Cosplayers become Spirited Away's No-Face in eerie Studio Ghibli costume - Dexerto

Cosplayers become Spirited Away’s No-Face in eerie Studio Ghibli costume

Published: 7/Dec/2019 19:47

by Brent Koepp


A skilled cosplay duo made jaws drop when they shared their scary take on Spirited Away’s No-Face, bringing the iconic Studio Ghibli character to life. 

Spirited Away was a landmark film for Studio Ghibli director Hayao Miyazaki, as his eighth feature length film picked up an Oscar in 2003, and is still the highest-grossing film of all time in Japan.

The critically renowned animation centered around a girl named Chihiro who is moving to a new town. However, after being whisked away to the world of the spirits, she has to find a way back home.

Two talented cosplayers paid homage to one of the film’s iconic spirits named No-Face with their stunning costume, which was so accurate it made the mischievous character seem real.

Studio Ghibli The 2001 anime feature is the highest-grossing film of all time in Japan.

Spirited Away’s No-Face cosplay

After the main protagonist Chihiro is forced to work at a bathhouse in the spirit world, her kindness gets the best of her when she befriends the wandering No-Face and lets him into the building.

As the film goes on, we learn that the character has a hunger for things, and starts to eat everything in sight with his massive mouth – which cosplayer duo Bloodstone Cosplay perfectly captured.

The incredible costume recreates the towering faceless spirit with his white blank mask, his flowing black body, and the insanely creepy mouth that appears in his stomach when he eats.

The two cosplayer partners also took a photo together where one of them dressed up as Chihiro and wore her pink and white work uniform that she has to wear when taking a job at the bathhouse.

Over on their Instagram, they shared more photos of the elaborate No-Face costume, and wowed fans when demonstrating that the mouth on the outfit can actually close shut.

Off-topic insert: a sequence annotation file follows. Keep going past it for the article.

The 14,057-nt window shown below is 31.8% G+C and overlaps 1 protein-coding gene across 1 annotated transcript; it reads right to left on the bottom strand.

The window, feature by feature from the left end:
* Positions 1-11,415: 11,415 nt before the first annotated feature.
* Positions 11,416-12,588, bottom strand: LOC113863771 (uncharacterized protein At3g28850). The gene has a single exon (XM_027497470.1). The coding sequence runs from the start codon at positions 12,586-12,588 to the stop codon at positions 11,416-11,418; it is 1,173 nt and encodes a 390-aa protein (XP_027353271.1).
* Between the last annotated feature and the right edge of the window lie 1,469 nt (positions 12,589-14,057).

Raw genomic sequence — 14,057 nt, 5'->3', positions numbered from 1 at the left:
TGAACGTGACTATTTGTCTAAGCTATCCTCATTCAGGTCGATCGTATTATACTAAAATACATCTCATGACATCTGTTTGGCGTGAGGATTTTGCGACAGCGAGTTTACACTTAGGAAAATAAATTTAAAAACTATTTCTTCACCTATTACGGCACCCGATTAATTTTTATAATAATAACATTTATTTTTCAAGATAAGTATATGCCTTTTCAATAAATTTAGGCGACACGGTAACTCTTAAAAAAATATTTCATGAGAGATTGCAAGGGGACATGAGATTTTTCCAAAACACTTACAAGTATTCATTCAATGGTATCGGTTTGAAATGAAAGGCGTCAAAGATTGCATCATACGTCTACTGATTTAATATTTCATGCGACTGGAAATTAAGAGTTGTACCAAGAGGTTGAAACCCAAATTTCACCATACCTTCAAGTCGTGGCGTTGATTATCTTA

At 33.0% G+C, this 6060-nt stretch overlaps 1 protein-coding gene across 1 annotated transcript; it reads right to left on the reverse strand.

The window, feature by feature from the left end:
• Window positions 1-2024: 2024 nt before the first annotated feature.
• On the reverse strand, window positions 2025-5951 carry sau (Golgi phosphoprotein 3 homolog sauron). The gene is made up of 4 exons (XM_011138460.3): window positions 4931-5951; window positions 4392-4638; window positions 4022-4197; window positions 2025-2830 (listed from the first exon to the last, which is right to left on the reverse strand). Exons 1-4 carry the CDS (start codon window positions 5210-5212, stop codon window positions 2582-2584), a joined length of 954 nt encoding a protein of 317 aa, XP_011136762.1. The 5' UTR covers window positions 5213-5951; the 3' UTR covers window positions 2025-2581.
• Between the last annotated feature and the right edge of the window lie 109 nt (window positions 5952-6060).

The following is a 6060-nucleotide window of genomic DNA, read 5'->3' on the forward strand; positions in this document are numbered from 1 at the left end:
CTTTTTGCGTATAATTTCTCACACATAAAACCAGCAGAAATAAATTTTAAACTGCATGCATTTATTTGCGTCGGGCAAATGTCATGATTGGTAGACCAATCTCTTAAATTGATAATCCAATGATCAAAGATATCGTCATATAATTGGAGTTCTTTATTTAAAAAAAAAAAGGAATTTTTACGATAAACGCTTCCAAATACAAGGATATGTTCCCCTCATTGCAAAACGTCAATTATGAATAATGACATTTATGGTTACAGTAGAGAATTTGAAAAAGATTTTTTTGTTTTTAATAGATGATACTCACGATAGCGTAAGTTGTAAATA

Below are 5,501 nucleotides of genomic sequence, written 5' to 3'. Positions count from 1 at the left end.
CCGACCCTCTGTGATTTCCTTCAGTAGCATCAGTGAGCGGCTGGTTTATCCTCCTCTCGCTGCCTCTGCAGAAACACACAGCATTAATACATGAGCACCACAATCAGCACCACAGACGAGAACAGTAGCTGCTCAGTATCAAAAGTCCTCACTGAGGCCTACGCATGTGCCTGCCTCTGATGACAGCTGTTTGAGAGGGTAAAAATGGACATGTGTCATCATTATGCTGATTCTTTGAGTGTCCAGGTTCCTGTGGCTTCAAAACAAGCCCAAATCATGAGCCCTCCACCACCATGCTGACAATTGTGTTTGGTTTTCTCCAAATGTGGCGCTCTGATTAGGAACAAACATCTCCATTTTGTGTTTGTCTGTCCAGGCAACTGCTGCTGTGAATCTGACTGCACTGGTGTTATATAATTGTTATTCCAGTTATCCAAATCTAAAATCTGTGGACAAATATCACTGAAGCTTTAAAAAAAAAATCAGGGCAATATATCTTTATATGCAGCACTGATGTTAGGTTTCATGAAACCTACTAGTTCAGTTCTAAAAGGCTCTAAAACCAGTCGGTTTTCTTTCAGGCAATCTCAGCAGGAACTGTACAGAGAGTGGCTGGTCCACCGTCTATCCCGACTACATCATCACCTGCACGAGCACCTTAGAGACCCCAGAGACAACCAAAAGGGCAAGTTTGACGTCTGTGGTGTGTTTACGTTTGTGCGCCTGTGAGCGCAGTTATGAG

While the two don’t have a massive following, it seems the account is being used to store the memories they have together. But this amazing costume has Ghibli fans wanting more.

Originally released in 2001, the groundbreaking anime film celebrated its 18th anniversary this year, and even had a re-release in theaters this past October.

The film’s coming-of-age story that teaches kids about learning to be brave in the face of change has continued be influential, and has inspired many fans around the world.


Attack on Titan fans furious over anime’s “excessive” censorship

Published: 25/Nov/2020 1:42 Updated: 25/Nov/2020 7:32

by Brent Koepp


Despite releasing in 2013, some Attack on Titan fans are only now discovering the anime’s censored violence in comparison to the manga. A YouTube video went viral after showcasing the stark differences. 

Attack on Titan made its groundbreaking anime debut in 2013, and quickly exploded in popularity. Viewers around the world became captivated by its intense themes and relentlessly brutal story.

A YouTube video about the series went viral on November 15 after showing the difference between the manga and the anime adaptation’s depiction of violence – and some fans were not happy about it.

Promotional image of Attack on Titan Season 1 featuring Eren Jaegar.
Wit Studio / Funimation
The 2013 hit anime has become a worldwide phenomena.

Attack on Titan fans discover manga is darker

For decades, it has been the norm that the manga version of a story is almost always more fleshed out story-wise, and often more graphic compared to its animated counterpart. Just like traditional shows, anime aired live has to dial back elements not suited for TV.

Despite this common wisdom, some Attack on Titan fans were not aware of just how much more brutally violent the written version actually was. YouTuber ‘Zmyh’ went viral after uploading a video that showcases just that.

The upload compares iconic scenes from the anime and manga, and puts them side-by-side to demonstrate the visual differences between them. The video quickly exploded online, and has over 1.6 million viewers at the time of writing.

For some fans of the series, this was their first time seeing the changes the anime made. One viewer wrote, “Interesting how there is censorship for Attack on Titan. Like seriously?” Another user said, “And here I thought that AOT was brutal…looks like I should read the manga.” Another YouTube comment exclaimed, “WHAT MAN THEY BETTER MAKE IT UNCENSORED FOR THE FINAL SEASON.”

Screenshot of Attack on Titan fans reacting to the YouTube video.

Many hit out at the alterations made in the animated series, arguing that it takes way from the story’s original impact. “They need to stop censorship, it completely ruins the more powerful impact it can have,” one commentator replied to the video. Another fan stated, “And that’s why you absolutely need to read the manga version of the Uprising arc, because it is literally just better in every way.”

Screenshot of YouTube comments reacting to Attack on Titan anime censorship.

Not everyone was critical of the changes though. A handful of fans pointed out that Wit Studio did the best job they could given that the animated version also airs on TV. Some even argued that the changes were for the better.

The viral video is just another example of the divide that can sometimes exist between a manga and its anime adaptation. There will always be those that prefer the former to the latter. However, it is interesting to see the difference nonetheless.